First-born children are smarter than their siblings, reveals research
First born children perform better at school because they receive more intense attention from their parents, new research reveals.
Data from thousands of families over more than a decade found that parents spent the most time developing the thinking skills of their eldest son or daughter, but then became more relaxed with subsequent children.
They tended to take part in fewer activities with their young children, such as reading with them, doing crafts and playing musical instruments.
Analysis of IQ tests shows the extra focus gives first born children an edge over their younger siblings, which manifest itself as early as the age of one.
Researchers say the findings could help to explain a phenomenon called the “birth order effect”, whereby children born earlier in a family have a greater chance of enjoying better wages and greater education in later life.
All children within a family tended to receive the same level of emotional support.
But the reduction in providing intellectual stimulation was reflected in other parental traits such as a more lax attitude to smoking and drinking during pregnancy, the study found.
Dr Ana Nuevo-Chiquero, from Edinburgh University, which led the study, said: “As the household gets bigger time has to be split with younger children so they miss out on the advantage of being an only child for a time.
“It doesn’t mean first-borns get more love, that stays the same.
“But they get more attention, especially in those important formative years.”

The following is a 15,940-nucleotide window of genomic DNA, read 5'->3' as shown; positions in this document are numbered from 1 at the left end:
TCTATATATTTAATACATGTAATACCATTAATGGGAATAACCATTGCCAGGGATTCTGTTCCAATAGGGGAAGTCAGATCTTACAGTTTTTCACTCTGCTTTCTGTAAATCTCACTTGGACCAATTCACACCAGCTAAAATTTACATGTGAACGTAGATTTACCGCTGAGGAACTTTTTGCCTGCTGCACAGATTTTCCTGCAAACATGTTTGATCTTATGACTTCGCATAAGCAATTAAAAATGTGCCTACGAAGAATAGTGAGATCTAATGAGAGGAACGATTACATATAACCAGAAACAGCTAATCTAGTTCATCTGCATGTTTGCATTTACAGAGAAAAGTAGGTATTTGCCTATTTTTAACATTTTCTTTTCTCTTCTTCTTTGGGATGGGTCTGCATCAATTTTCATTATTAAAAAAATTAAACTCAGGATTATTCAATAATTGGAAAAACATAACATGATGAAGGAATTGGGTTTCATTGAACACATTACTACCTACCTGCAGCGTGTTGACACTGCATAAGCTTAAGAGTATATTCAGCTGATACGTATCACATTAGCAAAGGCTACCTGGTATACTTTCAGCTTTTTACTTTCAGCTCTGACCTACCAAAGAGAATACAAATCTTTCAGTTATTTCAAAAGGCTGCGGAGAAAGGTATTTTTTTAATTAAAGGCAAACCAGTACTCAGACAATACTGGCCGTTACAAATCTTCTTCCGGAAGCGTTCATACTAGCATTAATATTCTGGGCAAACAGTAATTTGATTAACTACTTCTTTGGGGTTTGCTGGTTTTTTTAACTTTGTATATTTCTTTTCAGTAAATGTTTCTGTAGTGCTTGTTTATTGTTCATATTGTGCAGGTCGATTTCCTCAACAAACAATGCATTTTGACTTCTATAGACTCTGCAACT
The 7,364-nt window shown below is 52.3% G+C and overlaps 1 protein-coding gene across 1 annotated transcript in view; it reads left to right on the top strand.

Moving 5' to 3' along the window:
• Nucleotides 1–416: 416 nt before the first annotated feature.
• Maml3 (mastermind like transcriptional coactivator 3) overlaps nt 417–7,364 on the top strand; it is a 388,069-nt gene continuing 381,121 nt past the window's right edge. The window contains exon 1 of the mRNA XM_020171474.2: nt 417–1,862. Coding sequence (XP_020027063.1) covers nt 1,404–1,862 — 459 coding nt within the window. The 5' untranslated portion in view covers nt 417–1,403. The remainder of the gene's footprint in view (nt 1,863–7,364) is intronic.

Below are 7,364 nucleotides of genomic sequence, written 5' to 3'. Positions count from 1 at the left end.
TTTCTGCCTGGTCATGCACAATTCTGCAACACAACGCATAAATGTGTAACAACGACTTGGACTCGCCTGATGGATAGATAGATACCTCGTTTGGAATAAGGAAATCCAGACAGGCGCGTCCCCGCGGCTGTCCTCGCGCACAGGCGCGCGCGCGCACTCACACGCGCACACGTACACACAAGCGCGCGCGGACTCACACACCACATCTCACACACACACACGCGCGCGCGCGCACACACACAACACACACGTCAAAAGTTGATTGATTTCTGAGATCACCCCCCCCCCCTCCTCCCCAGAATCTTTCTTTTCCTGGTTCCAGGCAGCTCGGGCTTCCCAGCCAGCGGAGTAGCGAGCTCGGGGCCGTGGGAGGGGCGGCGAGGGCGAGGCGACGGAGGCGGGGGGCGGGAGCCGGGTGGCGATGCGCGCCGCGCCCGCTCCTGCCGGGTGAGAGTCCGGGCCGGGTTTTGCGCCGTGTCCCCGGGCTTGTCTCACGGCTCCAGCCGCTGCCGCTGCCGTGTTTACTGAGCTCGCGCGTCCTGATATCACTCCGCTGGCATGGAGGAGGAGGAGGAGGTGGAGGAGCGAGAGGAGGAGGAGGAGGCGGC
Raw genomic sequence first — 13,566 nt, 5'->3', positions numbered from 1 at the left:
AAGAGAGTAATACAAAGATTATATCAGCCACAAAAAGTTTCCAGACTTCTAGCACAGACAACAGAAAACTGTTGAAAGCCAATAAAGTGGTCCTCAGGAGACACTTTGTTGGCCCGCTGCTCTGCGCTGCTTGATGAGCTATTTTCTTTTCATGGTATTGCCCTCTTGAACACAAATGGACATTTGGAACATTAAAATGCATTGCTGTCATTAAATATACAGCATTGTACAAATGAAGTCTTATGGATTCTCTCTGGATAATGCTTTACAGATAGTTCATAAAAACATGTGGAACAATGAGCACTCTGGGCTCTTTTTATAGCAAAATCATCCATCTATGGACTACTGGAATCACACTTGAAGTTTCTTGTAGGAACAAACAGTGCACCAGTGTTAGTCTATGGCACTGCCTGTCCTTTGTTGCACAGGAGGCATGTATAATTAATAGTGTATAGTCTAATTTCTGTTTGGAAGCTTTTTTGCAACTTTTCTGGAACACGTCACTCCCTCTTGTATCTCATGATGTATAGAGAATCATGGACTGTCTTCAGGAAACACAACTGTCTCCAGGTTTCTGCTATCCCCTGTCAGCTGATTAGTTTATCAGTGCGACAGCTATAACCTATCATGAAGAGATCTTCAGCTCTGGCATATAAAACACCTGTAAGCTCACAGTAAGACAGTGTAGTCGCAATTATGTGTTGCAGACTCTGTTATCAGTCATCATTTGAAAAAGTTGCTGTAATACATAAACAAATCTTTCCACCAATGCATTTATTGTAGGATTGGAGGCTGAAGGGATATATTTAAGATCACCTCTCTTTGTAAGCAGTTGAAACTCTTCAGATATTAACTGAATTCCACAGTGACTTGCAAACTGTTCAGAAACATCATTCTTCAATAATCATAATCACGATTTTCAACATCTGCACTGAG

#Nearly 5,000 children were assessed every two years from before their birth to the age of 14, when they were given various tests such as picture and vocabulary assessments.
Researchers also observed the behaviour of their parents, in particular the amount of mental stimulation and emotional support they gave.
The findings showed that advantages enjoyed by first born siblings start very early in life and that the differences increased slightly with age.
Dr Nuevo-Chiquero said numerous studies have found large differences in the education and labour market outcomes of adults by their birth order.
This, however, was the first to compare first-borns with younger siblings from the womb through childhood.
"For most, it is probably not difficult to understand how and why one's parenting focus and abilities may change with his or her latter children,” she said.
"These broad shifts in parental behaviour appear to set their latter-born children on a lower path for cognitive development and academic achievement with lasting impact on adult outcomes."